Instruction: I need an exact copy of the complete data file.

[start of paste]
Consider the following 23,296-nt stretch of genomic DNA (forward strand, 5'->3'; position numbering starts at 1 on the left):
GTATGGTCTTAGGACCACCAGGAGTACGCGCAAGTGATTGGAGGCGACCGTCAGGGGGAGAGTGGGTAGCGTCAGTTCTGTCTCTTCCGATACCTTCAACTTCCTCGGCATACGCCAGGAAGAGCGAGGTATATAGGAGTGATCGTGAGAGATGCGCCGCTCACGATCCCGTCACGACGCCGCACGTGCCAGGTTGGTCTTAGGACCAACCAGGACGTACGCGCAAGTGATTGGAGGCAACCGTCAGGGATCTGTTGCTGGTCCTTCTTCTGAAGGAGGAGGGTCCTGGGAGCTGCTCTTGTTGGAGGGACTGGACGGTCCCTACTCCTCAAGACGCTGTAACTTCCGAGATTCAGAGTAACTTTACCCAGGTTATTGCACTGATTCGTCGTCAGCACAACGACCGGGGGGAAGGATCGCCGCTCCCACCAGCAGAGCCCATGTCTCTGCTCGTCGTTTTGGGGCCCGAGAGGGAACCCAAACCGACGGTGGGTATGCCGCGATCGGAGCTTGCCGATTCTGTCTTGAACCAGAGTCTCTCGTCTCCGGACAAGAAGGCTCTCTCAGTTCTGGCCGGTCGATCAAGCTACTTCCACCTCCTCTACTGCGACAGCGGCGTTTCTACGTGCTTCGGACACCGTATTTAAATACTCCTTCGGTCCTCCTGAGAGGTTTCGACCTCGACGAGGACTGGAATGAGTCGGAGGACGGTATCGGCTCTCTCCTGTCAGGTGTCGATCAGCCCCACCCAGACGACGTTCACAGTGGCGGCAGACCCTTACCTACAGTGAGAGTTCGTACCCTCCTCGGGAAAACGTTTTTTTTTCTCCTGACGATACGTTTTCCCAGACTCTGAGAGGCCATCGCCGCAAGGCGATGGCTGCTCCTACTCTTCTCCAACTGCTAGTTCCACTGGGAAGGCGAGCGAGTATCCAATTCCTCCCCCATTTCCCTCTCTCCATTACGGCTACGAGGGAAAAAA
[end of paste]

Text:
Consider the following 23,296-nt stretch of genomic DNA (forward strand, 5'->3'; position numbering starts at 1 on the left):
GTATGGTCTTAGGACCACCAGGAGTACGCGCAAGTGATTGGAGGCGACCGTCAGGGGGAGAGTGGGTAGCGTCAGTTCTGTCTCTTCCGATACCTTCAACTTCCTCGGCATACGCCAGGAAGAGCGAGGTATATAGGAGTGATCGTGAGAGATGCGCCGCTCACGATCCCGTCACGACGCCGCACGTGCCAGGTTGGTCTTAGGACCAACCAGGACGTACGCGCAAGTGATTGGAGGCAACCGTCAGGGATCTGTTGCTGGTCCTTCTTCTGAAGGAGGAGGGTCCTGGGAGCTGCTCTTGTTGGAGGGACTGGACGGTCCCTACTCCTCAAGACGCTGTAACTTCCGAGATTCAGAGTAACTTTACCCAGGTTATTGCACTGATTCGTCGTCAGCACAACGACCGGGGGGAAGGATCGCCGCTCCCACCAGCAGAGCCCATGTCTCTGCTCGTCGTTTTGGGGCCCGAGAGGGAACCCAAACCGACGGTGGGTATGCCGCGATCGGAGCTTGCCGATTCTGTCTTGAACCAGAGTCTCTCGTCTCCGGACAAGAAGGCTCTCTCAGTTCTGGCCGGTCGATCAAGCTACTTCCACCTCCTCTACTGCGACAGCGGCGTTTCTACGTGCTTCGGACACCGTATTTAAATACTCCTTCGGTCCTCCTGAGAGGTTTCGACCTCGACGAGGACTGGAATGAGTCGGAGGACGGTATCGGCTCTCTCCTGTCAGGTGTCGATCAGCCCCACCCAGACGACGTTCACAGTGGCGGCAGACCCTTACCTACAGTGAGAGTTCGTACCCTCCTCGGGAAAACGTTTTTTTTTCTCCTGACGATACGTTTTCCCAGACTCTGAGAGGCCATCGCCGCAAGGCGATGGCTGCTCCTACTCTTCTCCAACTGCTAGTTCCACTGGGAAGGCGAGCGAGTATCCAATTCCTCCCCCATTTCCCTCTCTCCATTACGGCTACGAGGGAAAAAA